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Multi-modal imaging in benign familial fleck retina

Kumar, Nitin; Balyan, Monika; Bansal, Reema

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Indian Journal of Ophthalmology: June 2021 - Volume 69 - Issue 6 - p 1641
doi: 10.4103/ijo.IJO_633_21
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We have a clarification for our article “Multi-modal imaging in familial dominant drusen”, published in IJO.[1] This clinical picture is more likely suggestive of benign familial fleck retina, rather than familial dominant drusen. Hence, we make the following modifications in the manuscript.

A 42-year-old woman came for routine check-up with 20/20 vision. Fundus examination revealed bilateral, numerous, subretinal, yellowish-white lesions of variable sizes, with a symmetrical pattern, suggestive of benign familial fleck retina [Fig. 1a and b]. Extending from the vascular arcades, and arranged in a concentric pattern, the flecks spread all over the mid and far periphery, sparing a small island of macula. Fundus autofluorescence revealed bright hyperautofluorescence of the lesions [Fig. 1c and d]. Optical coherence tomography scans showed thickened retinal pigment epithelium-bruchs membrane complex with localized elevations [Fig. 1e and f].

Figure 1
Figure 1:
(a-e) Ultra widefield fundus photographs showing bilateral, numerous, yellowish-white, closely spaced lesions of variable sizes, extending from the vascular arcades till the periphery, sparing a small island of the macula (a and b), Fundus autofluorescence revealed bright hyperautofluorescence of the lesions (c and d). Optical coherence tomography scans of both eyes showing thickening of RPE-Bruchs complex with dome shaped RPE elevations (red arrows) and relative non-involvement of neurosensory retina corresponding to the flecks (e and f)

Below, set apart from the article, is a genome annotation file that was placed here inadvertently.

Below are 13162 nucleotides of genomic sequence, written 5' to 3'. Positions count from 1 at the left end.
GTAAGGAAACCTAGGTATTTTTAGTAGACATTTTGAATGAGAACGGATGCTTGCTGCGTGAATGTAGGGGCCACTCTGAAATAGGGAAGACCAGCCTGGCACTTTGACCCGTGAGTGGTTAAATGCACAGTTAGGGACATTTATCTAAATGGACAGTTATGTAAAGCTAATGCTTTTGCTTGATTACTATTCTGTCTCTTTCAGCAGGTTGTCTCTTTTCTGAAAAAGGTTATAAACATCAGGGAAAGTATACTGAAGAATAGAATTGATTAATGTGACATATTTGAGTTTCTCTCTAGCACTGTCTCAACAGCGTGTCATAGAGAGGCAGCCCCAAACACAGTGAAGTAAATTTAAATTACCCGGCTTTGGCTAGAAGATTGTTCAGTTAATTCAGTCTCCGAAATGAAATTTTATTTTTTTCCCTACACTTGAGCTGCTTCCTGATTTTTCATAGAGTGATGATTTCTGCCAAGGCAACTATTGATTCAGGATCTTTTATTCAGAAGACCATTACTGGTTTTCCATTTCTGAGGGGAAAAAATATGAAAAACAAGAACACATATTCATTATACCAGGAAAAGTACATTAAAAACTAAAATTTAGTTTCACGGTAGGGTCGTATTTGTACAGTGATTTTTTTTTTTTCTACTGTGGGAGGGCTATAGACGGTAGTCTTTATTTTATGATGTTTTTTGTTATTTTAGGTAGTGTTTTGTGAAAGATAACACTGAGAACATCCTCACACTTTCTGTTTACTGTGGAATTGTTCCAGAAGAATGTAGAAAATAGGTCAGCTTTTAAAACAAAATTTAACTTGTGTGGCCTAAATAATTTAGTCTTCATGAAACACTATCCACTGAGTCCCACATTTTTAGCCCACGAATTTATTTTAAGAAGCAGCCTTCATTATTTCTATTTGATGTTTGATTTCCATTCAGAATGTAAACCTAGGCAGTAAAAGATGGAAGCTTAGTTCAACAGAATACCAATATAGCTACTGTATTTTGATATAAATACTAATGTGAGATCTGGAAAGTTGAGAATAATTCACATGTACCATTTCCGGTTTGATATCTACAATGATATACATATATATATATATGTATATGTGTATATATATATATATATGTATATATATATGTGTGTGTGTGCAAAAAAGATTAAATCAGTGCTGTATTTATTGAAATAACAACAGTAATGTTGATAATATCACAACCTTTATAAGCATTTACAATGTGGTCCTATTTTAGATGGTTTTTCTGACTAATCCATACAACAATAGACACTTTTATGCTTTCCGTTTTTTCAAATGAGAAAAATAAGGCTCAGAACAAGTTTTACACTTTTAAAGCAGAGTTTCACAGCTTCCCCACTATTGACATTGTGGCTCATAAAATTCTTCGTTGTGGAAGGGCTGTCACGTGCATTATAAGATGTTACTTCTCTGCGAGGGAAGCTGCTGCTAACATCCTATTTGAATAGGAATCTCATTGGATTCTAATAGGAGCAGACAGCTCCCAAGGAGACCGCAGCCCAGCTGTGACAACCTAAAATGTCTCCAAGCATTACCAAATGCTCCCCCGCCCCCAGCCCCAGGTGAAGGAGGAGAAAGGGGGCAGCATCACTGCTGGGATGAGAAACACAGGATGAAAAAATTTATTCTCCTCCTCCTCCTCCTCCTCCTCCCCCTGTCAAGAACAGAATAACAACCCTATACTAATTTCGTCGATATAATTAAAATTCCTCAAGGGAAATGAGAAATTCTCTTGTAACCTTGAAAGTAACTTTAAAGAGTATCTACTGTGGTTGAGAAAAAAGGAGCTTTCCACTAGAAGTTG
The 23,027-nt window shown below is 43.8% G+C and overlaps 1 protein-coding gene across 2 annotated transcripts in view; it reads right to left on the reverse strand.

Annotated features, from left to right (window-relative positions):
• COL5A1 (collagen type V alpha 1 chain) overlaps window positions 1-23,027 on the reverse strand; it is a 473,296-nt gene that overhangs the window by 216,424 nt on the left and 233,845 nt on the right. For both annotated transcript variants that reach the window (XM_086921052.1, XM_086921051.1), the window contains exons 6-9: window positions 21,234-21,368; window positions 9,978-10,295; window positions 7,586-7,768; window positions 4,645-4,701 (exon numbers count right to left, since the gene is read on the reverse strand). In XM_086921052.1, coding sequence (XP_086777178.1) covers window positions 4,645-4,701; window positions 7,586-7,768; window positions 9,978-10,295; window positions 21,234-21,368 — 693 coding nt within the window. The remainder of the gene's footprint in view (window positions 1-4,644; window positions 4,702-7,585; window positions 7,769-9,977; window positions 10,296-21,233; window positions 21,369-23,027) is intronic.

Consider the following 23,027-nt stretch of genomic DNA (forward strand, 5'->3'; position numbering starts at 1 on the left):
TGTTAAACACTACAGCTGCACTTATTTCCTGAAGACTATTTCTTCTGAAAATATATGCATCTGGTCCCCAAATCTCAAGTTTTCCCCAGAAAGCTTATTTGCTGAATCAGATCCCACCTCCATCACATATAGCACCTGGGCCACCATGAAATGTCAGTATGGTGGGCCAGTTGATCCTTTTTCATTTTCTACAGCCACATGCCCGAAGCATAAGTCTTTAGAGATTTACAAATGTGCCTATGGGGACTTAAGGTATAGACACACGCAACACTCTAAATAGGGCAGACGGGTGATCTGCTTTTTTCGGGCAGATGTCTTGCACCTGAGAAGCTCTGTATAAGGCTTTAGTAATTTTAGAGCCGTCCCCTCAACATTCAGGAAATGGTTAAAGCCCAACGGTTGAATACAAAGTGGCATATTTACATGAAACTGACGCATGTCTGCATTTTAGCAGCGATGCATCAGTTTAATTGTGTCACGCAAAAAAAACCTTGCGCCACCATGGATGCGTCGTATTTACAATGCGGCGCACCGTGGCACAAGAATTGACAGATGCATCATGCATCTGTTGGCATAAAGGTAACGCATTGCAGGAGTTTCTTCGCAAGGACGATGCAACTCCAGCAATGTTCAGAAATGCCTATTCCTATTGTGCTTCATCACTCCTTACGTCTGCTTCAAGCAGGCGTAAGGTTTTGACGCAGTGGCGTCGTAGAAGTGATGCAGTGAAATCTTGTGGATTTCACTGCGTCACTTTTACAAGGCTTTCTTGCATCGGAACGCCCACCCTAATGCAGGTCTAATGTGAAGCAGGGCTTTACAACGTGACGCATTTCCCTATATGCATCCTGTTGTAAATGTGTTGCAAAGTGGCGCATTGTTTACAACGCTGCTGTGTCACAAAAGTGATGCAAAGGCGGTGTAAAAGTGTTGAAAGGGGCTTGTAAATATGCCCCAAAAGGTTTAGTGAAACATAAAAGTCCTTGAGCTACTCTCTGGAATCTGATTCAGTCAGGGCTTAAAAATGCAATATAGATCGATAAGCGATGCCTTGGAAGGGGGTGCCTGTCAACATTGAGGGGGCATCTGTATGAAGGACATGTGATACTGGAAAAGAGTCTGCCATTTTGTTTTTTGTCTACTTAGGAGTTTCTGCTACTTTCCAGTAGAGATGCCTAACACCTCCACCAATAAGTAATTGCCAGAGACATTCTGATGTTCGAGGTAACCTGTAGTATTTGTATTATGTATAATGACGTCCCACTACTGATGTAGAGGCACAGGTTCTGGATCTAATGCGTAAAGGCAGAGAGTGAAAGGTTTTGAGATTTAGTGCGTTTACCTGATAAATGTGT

The flecks have a flat surface, are well-defined with sinuous borders. No other findings associated with retinal pigment epithelium (pigmentation) or choroidal changes (vascular prominence) were seen. This phenotype has a classical macular sparing, with no area spared in periphery, has an autosomal recessive inheritance and is considered in the differential of flecked retina diseases: Fundus albipunctatus, fundus flavimaculatus, fleck retina of Kandori, and familial drusens.[2345]

Declaration of patient consent

The authors certify that they have obtained all appropriate patient consent forms. In the form the patient(s) has/have given his/her/their consent for his/her/their images and other clinical information to be reported in the journal. The patients understand that their names and initials will not be published and due efforts will be made to conceal their identity, but anonymity cannot be guaranteed.

Financial support and sponsorship

Nil.

Conflicts of interest

There are no conflicts of interest.

1. Kumar N, Balyan M, Bansal R. Multi-modal imaging in familial dominant drusen Ind J Ophthalmol. 2020;68:2266
2. Aish SFS, Dajani B. Benign familial fleck retina Br J Ophthalmol. 1980;64:652–9
3. Galindo-Ferreiro A, Sanabria MR, Garcia EP, Coco-Martin RM, Galindo-Alonso J, Palencia-Ercilla J. Benign fleck retinal findings on multifocal ERG, microperimetry, and OCT Ophthalmic Surg Lasers Imaging. 2010:41 Online: e1-5
4. Garcia JMBB, Isaac DLC, Sardeiro T, Aquino E, Avila M. Benign familial fleck retina: Multimodal imaging including optical coherence tomography angiography Arq Bras Oftalmol. 2017;80:321–3
5. Gupta S, Jain S, Kumar V. Benign familial fleck retina JAMA Ophthalmol. 2019;137:e185539
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